Contact

Dr. Günther Gerisch
Cell Dynamics
Phone:+49 89 8578-2326Fax:+49 89 8578-3885

Max Planck Institute of Biochemistry

Am Klopferspitz 18 D-82152 Martinsried Germany

Henrike Kästele Elisabeth Adebola
Secretaries
Phone:+49 (89) 8578 2326Fax:+49 (89) 8578 3885

Emeritus Group "Cell Dynamics"

Overview of Research

We are working on patterns generated in the membrane and the underlying actin network of single cells. Such patterns are responsible for the polarization of motile eukaryotic cells into a protruding front and a retracting tail, and they are basic to cell division, particle uptake, and chemotaxis (Figure 1). Using fluorescent markers for specific phosphoinositides and for proteins that determine the structure of the actin network in the cell cortex, we image in live cells biochemical changes on the sub-second scale. Examples for patterns related to cell polarity are shown in Figure 2.

<p>Figure 1. Patterns of PIP3 (blue), polymerized actin (red), and filamentous myosin-II in cell polarity, cell division, and particle uptake. Under certain conditions, the same components of the cell membrane and the underlying actin network can be imaged in the form of dynamic wave patterns on the substrate-attached cell surface. From Gerisch et al., BMC Cell Biol. 2011, 12:42</p>

Figure 1. Patterns of PIP3 (blue), polymerized actin (red), and filamentous myosin-II in cell polarity, cell division, and particle uptake. Under certain conditions, the same components of the cell membrane and the underlying actin network can be imaged in the form of dynamic wave patterns on the substrate-attached cell surface. From Gerisch et al., BMC Cell Biol. 2011, 12:42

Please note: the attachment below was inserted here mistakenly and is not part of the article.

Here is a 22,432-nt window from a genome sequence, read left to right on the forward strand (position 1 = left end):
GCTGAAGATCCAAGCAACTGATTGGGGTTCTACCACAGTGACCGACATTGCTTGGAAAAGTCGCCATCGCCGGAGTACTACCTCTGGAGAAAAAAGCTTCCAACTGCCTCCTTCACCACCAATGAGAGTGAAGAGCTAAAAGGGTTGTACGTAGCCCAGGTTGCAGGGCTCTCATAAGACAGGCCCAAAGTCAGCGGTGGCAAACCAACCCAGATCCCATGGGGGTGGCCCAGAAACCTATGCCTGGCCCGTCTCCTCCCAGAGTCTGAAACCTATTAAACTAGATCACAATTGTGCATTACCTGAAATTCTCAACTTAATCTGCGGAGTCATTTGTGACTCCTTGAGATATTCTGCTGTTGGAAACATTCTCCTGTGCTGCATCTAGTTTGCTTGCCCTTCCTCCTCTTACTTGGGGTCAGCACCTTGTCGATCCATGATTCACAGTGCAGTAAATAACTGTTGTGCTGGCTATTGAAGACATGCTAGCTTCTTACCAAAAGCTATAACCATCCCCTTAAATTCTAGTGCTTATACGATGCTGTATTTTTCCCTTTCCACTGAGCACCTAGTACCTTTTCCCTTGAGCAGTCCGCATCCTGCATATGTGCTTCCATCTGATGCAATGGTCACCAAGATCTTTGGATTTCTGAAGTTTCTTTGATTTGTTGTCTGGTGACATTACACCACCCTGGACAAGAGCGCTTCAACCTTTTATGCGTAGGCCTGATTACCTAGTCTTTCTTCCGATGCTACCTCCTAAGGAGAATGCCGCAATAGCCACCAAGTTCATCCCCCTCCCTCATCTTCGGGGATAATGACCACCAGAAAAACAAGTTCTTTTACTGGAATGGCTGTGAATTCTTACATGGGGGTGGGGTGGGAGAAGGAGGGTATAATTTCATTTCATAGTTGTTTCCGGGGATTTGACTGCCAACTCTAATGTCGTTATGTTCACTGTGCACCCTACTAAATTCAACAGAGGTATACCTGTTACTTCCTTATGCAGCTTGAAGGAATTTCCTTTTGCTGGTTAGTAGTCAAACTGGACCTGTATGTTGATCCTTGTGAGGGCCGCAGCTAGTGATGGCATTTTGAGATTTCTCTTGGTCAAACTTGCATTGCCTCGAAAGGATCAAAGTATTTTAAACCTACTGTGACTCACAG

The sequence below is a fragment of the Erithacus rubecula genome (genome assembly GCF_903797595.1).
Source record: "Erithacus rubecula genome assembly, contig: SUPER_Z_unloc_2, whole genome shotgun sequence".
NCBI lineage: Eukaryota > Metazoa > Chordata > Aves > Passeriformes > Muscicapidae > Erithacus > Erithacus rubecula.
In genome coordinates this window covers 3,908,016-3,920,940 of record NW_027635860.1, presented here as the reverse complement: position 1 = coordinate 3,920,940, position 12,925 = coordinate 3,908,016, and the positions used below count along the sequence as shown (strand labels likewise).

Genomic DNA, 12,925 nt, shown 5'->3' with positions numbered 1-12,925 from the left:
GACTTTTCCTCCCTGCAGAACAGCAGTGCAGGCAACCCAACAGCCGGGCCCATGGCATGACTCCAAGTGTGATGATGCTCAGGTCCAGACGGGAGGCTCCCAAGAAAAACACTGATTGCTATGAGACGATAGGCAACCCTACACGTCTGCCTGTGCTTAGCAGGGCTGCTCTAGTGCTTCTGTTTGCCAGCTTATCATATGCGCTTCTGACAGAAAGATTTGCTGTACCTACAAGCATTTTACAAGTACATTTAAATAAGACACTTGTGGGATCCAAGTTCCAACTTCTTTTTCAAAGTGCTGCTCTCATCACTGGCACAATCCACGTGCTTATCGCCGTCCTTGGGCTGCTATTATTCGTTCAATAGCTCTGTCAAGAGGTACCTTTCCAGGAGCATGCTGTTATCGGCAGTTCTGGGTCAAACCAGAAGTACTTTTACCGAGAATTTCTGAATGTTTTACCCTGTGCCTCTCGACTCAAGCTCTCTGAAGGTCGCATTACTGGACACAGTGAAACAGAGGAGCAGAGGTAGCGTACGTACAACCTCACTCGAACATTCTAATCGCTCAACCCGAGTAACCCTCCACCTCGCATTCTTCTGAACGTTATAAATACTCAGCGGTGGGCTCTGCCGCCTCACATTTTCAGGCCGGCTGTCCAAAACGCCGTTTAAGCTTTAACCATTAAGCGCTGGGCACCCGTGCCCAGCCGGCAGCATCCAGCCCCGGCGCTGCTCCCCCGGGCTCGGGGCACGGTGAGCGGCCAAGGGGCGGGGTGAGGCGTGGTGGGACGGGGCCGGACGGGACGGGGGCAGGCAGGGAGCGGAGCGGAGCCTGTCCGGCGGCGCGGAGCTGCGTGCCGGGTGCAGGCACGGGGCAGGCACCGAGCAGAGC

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<p>Figure 2. Actin waves (shown in red) separate two territories on the substrate-attached surface. These territories are distinguished by signaling lipids and GTPases on the membrane, and by proteins that regulate the structure of the actin network (shown in green). Panels on top display fluorescence images, panels below scans of fluorescence intensities along a cross-section through the patterns. From Gerisch et al., BMC Cell Biol. 2011, 12:42</p>

Figure 2. Actin waves (shown in red) separate two territories on the substrate-attached surface. These territories are distinguished by signaling lipids and GTPases on the membrane, and by proteins that regulate the structure of the actin network (shown in green). Panels on top display fluorescence images, panels below scans of fluorescence intensities along a cross-section through the patterns. From Gerisch et al., BMC Cell Biol. 2011, 12:42

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Changes in the organization of the actin network are linked to the up and down of phosphatidyl-inositol (3,4,5)-tris-phosphate (PIP3) in the membrane. PIP3 is synthesized by PI3-kinases and degraded primarily by PI3-phosphatases. One of these phosphatases is the tumor suppressor PTEN. The activity of both enzymes is regulated by their shuttling between the cytoplasmic pool and specific sites on the plasma membrane. The dynamics of PIP3 and PTEN patterns is illustrated in Movie 1.

An example of the dynamic interplay of PIP3 and actin in response to an external signal is provided by the uptake of particles with a complex shape (Movie 2). Cells have three options to handle a bi-lobed particle. They switch between attempts to engulf the entire particle, to cut it into pieces along its furrow or, if the particle is too big, to give up and release the particle (Figure 3).

<p>Figure 3:</p>
<p>How a Phagocyte Handles a Particle of Complex Shape</p>

Figure 3:

How a Phagocyte Handles a Particle of Complex Shape

 

 
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